10 Mobile Technologies Going into 2011: Gartner
3 and 4, app stores, mobile widgets, and touch screens are among 10 mobile
technologies that savvy organizations should expect to feel the impacts of
through 2011, according to a March report from Gartner
Released in advance of the Gartner Wireless, Networking & Communications Summit, beginning in San Diego April 19, the report highlights technologies that, as enterprises emerge from the recession and begin spending money again, will "evolve in ways that affect corporate strategies, significant numbers of customers or employees will adopt or expect them, or will address particular mobile challenges that organizations will face," states the report.
Completing the top 10 are the mobile Web, platform-independent mobile application development tools, enhanced location awareness, cellular broadband, M2M technology and device-independent security.
"In consumer terms, one technology that people will notice most will be Bluetooth 4, which brings a low-energy mode," Gartner analyst Nick Jones told eWEEK. "It will also enable a lot of peripherals to the mobile phone and have a battery life of potentially years."
Such peripherals, Jones said, could include "intelligent, simple jewelry" with unique functionality and health care solutions, such as a device that measures a person's blood pressure or heart rate on a jog.
We've also only seen the beginning of the app store revolution, Jones said.
"I think app stores are, if you like, the second of three phases of mobility," Jones said. "The first was a device-centric world. The iPhone marks the next era: the device plus application. And the third phase that we're starting to see emerging is device plus cloud, or plus services. It's not just about the apps on the device anymore, but that they give you access to things in the cloud."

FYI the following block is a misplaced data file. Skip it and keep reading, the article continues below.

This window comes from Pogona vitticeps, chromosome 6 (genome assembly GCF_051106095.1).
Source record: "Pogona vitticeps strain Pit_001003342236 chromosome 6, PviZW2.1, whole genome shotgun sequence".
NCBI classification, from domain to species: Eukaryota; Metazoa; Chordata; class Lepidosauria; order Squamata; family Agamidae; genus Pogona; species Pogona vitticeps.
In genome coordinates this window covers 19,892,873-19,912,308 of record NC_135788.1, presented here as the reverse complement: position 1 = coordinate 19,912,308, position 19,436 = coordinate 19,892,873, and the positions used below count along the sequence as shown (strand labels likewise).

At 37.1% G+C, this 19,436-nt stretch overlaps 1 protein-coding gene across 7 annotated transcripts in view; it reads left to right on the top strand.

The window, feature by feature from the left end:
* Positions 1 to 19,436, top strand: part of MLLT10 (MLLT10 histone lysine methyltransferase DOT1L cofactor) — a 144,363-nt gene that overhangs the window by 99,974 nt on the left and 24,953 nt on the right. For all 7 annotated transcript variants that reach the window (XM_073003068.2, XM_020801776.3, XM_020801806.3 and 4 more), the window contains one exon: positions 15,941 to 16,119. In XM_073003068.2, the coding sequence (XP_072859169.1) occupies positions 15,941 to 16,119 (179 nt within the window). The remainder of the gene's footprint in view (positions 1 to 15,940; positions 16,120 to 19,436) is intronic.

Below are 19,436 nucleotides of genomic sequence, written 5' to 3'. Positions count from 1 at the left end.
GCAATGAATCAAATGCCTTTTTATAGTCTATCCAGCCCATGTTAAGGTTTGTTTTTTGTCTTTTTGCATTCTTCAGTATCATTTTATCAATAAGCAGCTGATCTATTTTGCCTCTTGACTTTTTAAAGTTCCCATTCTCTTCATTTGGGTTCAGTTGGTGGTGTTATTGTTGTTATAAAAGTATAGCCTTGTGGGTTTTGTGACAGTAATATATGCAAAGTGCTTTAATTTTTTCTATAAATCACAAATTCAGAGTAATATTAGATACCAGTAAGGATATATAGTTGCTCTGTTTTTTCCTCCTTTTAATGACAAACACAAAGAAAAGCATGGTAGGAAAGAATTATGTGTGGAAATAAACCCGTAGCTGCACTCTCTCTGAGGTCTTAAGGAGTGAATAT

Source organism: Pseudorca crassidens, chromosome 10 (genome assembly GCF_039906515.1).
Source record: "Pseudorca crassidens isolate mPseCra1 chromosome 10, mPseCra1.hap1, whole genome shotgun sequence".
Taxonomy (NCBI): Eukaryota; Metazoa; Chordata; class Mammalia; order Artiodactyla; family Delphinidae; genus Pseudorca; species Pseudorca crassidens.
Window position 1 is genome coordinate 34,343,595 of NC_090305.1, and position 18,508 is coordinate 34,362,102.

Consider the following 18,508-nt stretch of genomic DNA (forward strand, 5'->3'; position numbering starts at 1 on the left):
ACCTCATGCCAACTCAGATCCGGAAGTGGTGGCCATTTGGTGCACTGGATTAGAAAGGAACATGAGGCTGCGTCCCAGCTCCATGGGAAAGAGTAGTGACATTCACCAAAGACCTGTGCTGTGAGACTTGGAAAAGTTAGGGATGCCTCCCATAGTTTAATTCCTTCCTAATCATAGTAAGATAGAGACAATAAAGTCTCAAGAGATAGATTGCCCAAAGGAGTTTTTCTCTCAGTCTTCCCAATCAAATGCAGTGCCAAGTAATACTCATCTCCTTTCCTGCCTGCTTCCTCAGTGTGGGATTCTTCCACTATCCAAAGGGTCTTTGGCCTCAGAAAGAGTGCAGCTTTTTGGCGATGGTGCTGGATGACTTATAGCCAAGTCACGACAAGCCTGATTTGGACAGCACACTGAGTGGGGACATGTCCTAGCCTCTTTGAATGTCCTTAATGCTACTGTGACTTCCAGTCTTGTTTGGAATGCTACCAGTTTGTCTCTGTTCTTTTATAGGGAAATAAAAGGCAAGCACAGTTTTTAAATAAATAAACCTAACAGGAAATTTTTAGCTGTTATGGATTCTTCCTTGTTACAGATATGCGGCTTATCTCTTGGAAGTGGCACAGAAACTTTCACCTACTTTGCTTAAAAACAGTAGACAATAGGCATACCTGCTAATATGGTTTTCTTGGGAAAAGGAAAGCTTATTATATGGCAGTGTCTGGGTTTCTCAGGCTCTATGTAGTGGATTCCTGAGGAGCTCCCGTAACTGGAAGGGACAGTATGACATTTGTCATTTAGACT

Noting that Apple is the current app store king and Nokia the dominant OS provider, Jones expects Android to take the No. 2 OS spot in the future.
"I think we'll see some shifting in where the developers are focusing," Jones told eWEEK. "There are many hundreds of million of Nokia users in the world, and developers may start thinking, -Even though they're not big downloaders, we could make money just by virtue of their numbers.'"
Also notable in the report is that, by 2011, 85 percent of the handsets shipping globally are expected to include some form of browser, however primitive, which Gartner says is important because it will allow organizations to deliver simple applications to large numbers of handsets at low costs.
"In mature markets, the mobile Web and associated Web adaptation tools will be a leading technology for B2C [business-to-consumer] mobile applications through 2012, and should be part of every organization's B2C technology portfolio," states the report.
By 2011, we should also expect to see GPS shipping on 75 percent of devices headed to "mature markets," such as Western Europe and Japan, and electronic compasses on 30 percent of smartphones. Combining location and direction, says the report, "enables applications such as augmented reality viewers, which have started to emerge for tasks such as location-aware search and social networking."
Going forward, we can also expect to see still more location-aware applications geared toward both consumers and enterprise workers, as well as enterprises using services such as Twitter, which supports location tagging and awareness-which consumers should, of course, have the option of opting into.
"There may be a bit of a generation gap here," said Gartner's Jones. "Many young people are much happier to make the details of their life known. Some people will worry about privacy, though, and they can just turn certain things off."